Having a demo reel is extremely important if you want to be a professional puppeteer-for-hire, especially today in the age of YouTube and social media. Over the years I’ve had the opportunity to audition and train puppeteers for several different projects. Between that and writing this blog for many years I’ve watched a lot of demo reels. Some are good, some are great and many are utterly terrible, so I decided to share eight basic dos and don’ts for puppeteer demo reels that I’ve discovered.
#1 Do keep it short and simple
A good demo reel shouldn’t be longer than 5 minutes, unless specifically requested. It doesn’t matter how brilliant you think your work is, if it’s any longer than that most people just won’t watch it (in fact, three and a half minutes seems to be ideal). If you’ve done movies or episodic television a good strategy is to include some short clips in your reel and then refer to longer pieces that can be watched separately.
Remember the K.I.S.S. rule and always keep it simple.
#2 Do put your best work first
If the first 30 seconds of your reel aren’t any good then chances are most people won’t watch any further. I have seen demo reels shut off after 15 or 20 seconds.
You only have a moment to grab your viewer’s attention, be sure to make it count.
#3 Do include a title card
This might sound obvious, but you’d be amazed how many reels don’t include the name of the puppeteer, their contact information – including where they live – in the actual video. It’s probably best to include a title card with your full name, email address, web site(s), the city and country where you live and a phone number at the beginning and end of your reel.
Don’t forget to update your reel whenever your contact information changes!
#4 Do include a demo reel breakdown
This is really important. People want to know what they are watching. You should include a breakdown with your reel that lists each clip in your reel and specifies what your contribution was. Since most reels are shared online these days, it’s a good idea to include the breakdown in the video’s description. Even better, you can put a title with this information before each clip in your reel.
There’s no point showing someone something if they don’t know what they’re watching.
#5 Don’t use long montages
This is really more of a personal preference than an absolute rule, but when I have to review demo reels at work I hate sitting through long montages of random clips from everything someone has ever done presented with no context. It looks flashy, but usually doesn’t provide anything that can be used to discern a puppeteer’s talent. I think it’s much better to show 2 or 3 complete pieces of work than a dozen random clips. If you really want to use a montage, keep it short and put it at either the beginning or end of your reel.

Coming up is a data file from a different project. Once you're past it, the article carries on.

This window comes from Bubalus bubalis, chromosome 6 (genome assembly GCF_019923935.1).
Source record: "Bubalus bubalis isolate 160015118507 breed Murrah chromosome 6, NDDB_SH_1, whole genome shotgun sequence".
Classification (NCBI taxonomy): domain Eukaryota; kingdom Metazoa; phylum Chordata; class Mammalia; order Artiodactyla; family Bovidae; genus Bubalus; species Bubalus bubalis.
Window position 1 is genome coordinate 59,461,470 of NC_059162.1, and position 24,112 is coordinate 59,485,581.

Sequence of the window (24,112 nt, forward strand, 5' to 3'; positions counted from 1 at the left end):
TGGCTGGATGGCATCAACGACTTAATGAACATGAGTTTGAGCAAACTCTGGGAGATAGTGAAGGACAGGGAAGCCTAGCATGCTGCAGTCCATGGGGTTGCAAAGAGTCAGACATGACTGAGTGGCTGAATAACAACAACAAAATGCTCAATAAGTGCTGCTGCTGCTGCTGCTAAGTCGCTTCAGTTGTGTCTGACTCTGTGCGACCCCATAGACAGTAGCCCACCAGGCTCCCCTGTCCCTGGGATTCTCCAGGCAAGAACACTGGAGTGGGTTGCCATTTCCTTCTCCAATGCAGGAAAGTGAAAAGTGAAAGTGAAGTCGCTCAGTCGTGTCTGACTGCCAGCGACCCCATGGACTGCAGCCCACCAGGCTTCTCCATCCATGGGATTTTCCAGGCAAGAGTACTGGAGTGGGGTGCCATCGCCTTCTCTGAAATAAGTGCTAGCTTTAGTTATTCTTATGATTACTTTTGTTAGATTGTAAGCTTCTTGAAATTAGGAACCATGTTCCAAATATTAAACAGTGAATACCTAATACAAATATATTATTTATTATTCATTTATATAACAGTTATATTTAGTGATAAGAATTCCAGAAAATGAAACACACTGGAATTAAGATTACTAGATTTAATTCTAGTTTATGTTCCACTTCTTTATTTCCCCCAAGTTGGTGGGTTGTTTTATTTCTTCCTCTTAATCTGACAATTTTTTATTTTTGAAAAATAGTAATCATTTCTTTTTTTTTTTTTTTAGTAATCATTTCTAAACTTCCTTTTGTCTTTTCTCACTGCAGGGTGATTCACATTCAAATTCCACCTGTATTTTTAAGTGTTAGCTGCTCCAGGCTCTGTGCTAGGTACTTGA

Remember to always keep it simple and let your very best work speak for itself; steak is usually better than sizzle.
#6 Don’t ride the Muppets’ coattails
I know there are a few puppeteers out there that do this and, frankly, it’s kind of lame.
I think it’s one thing to include lots of Muppet clips in your reel if you are (or were) a regular puppeteer on Muppet or Henson Co. projects, but if you just did a couple days as a right hand or background character on a Muppet shoot over a decade ago then it shouldn’t be a disproportionally large part of your reel.
A puppeteer should be justifiably proud of working the Muppets, but they shouldn’t misrepresent their professional experience either.
#7 Don’t use copyrighted music without permission
Don’t use copyrighted music without permission in your reel. It’s extremely unprofessional. There is a lot of free (or nearly-free) music available out there that you can use legally. Lots of free music for videos is available under Creative Commons licnesed. You can also purchase really affordable, professional stock music through websites like Audio Jungle.
Respect the rights of your fellow artists.
#8 Don’t show unapproved clips
It’s a very good idea to get permission from the Producer or copyright owner before including material in your demo reel, especially if it’s new or unreleased material. I was directing a film earlier this year and someone who worked on it included some unedited, unapproved takes in their demo reel without asking first. This caused all kinds of grief when one of the film’s primary backers spotted the clip online and was furious. I was essentially ordered to replace that person in the middle of production, which was a real shame because they were extremely talented and I really enjoyed working with them.
The lesson? Always ask first.
What did I miss?
What do you think? Do puppeteers out there agree, or disagree? Have any extra tips of your own? Share them in the comments below!